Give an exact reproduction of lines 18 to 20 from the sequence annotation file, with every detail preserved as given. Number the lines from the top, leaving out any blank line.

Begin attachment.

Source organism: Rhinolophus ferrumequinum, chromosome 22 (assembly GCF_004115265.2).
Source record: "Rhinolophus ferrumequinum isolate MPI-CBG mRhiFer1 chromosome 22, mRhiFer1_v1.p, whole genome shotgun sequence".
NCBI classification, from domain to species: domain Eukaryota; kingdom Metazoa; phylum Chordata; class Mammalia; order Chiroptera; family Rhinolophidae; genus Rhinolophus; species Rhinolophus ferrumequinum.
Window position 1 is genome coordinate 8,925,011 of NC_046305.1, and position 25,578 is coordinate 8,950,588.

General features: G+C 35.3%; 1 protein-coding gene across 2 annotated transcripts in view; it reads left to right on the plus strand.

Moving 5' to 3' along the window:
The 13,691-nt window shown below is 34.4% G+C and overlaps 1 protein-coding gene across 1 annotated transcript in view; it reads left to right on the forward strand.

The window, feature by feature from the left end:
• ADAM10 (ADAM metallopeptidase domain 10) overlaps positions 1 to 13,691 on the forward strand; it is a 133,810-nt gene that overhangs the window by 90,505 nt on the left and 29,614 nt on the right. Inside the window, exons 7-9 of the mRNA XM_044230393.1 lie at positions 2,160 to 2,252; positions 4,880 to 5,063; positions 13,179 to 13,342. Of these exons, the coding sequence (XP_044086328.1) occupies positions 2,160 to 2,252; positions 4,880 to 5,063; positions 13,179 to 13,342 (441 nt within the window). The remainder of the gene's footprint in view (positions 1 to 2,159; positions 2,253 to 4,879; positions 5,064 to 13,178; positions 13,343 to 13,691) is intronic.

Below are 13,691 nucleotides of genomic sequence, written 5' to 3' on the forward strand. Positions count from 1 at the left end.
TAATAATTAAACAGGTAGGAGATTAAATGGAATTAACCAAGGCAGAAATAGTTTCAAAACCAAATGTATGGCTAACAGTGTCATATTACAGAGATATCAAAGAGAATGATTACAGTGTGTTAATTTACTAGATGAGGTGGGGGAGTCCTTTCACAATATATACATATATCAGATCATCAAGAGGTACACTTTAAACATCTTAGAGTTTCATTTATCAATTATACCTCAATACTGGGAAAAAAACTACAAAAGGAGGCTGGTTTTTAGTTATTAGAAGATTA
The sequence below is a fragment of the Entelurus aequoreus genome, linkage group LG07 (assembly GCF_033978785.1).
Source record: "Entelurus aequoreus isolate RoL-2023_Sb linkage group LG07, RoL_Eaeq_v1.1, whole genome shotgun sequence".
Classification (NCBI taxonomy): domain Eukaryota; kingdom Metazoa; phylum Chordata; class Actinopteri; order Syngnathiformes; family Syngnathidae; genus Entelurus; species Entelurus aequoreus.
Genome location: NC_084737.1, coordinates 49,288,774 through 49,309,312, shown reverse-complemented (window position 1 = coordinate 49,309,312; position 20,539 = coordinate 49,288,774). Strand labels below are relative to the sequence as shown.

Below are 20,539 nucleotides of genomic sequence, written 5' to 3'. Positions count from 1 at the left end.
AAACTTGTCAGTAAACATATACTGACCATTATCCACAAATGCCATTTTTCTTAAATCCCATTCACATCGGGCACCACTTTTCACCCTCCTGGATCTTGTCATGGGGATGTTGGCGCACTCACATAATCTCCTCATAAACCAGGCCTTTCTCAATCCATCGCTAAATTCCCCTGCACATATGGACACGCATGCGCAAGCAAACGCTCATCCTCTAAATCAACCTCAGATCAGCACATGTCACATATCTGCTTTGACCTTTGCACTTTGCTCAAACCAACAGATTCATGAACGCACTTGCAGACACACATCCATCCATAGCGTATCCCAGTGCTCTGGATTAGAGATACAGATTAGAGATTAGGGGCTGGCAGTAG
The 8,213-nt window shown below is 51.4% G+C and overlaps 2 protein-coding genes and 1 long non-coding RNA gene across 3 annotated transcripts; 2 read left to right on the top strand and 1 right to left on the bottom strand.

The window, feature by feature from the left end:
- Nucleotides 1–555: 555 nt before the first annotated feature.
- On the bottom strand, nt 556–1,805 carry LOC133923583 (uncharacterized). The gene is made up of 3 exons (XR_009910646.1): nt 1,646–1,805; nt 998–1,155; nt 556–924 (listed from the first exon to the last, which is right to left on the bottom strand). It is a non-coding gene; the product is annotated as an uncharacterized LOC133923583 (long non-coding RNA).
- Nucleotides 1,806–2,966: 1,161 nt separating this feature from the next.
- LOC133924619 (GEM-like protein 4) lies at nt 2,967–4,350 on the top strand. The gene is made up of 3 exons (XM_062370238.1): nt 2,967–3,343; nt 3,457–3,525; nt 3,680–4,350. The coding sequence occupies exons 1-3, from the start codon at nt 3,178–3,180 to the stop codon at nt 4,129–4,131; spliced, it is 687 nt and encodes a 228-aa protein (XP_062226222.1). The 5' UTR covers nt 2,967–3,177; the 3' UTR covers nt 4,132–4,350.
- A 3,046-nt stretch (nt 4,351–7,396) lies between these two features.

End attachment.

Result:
The 8,213-nt window shown below is 51.4% G+C and overlaps 2 protein-coding genes and 1 long non-coding RNA gene across 3 annotated transcripts; 2 read left to right on the top strand and 1 right to left on the bottom strand.

The window, feature by feature from the left end:
- Nucleotides 1–555: 555 nt before the first annotated feature.